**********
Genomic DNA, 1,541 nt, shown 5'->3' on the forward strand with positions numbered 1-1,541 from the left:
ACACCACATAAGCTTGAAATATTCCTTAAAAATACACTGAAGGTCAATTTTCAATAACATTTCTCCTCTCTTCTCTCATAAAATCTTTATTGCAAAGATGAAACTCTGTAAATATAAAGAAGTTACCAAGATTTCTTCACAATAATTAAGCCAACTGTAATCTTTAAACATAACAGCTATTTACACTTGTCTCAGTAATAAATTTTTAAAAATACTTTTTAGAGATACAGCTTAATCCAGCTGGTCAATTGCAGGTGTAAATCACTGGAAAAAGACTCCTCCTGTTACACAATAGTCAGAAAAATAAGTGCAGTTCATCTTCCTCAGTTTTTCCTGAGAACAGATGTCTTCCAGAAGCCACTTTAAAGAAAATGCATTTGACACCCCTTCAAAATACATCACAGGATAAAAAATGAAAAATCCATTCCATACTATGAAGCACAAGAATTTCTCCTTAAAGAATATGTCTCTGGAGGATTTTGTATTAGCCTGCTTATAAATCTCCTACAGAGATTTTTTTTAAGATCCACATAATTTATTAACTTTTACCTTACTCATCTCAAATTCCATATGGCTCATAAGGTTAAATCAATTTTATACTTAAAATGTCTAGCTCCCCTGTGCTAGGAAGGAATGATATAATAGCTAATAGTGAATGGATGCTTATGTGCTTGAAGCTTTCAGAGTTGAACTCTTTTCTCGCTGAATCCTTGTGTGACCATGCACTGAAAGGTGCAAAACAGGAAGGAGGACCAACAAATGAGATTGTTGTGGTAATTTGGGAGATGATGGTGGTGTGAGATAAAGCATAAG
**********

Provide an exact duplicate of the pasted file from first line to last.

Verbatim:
Genomic DNA, 1,541 nt, shown 5'->3' on the forward strand with positions numbered 1-1,541 from the left:
ACACCACATAAGCTTGAAATATTCCTTAAAAATACACTGAAGGTCAATTTTCAATAACATTTCTCCTCTCTTCTCTCATAAAATCTTTATTGCAAAGATGAAACTCTGTAAATATAAAGAAGTTACCAAGATTTCTTCACAATAATTAAGCCAACTGTAATCTTTAAACATAACAGCTATTTACACTTGTCTCAGTAATAAATTTTTAAAAATACTTTTTAGAGATACAGCTTAATCCAGCTGGTCAATTGCAGGTGTAAATCACTGGAAAAAGACTCCTCCTGTTACACAATAGTCAGAAAAATAAGTGCAGTTCATCTTCCTCAGTTTTTCCTGAGAACAGATGTCTTCCAGAAGCCACTTTAAAGAAAATGCATTTGACACCCCTTCAAAATACATCACAGGATAAAAAATGAAAAATCCATTCCATACTATGAAGCACAAGAATTTCTCCTTAAAGAATATGTCTCTGGAGGATTTTGTATTAGCCTGCTTATAAATCTCCTACAGAGATTTTTTTTAAGATCCACATAATTTATTAACTTTTACCTTACTCATCTCAAATTCCATATGGCTCATAAGGTTAAATCAATTTTATACTTAAAATGTCTAGCTCCCCTGTGCTAGGAAGGAATGATATAATAGCTAATAGTGAATGGATGCTTATGTGCTTGAAGCTTTCAGAGTTGAACTCTTTTCTCGCTGAATCCTTGTGTGACCATGCACTGAAAGGTGCAAAACAGGAAGGAGGACCAACAAATGAGATTGTTGTGGTAATTTGGGAGATGATGGTGGTGTGAGATAAAGCATAAG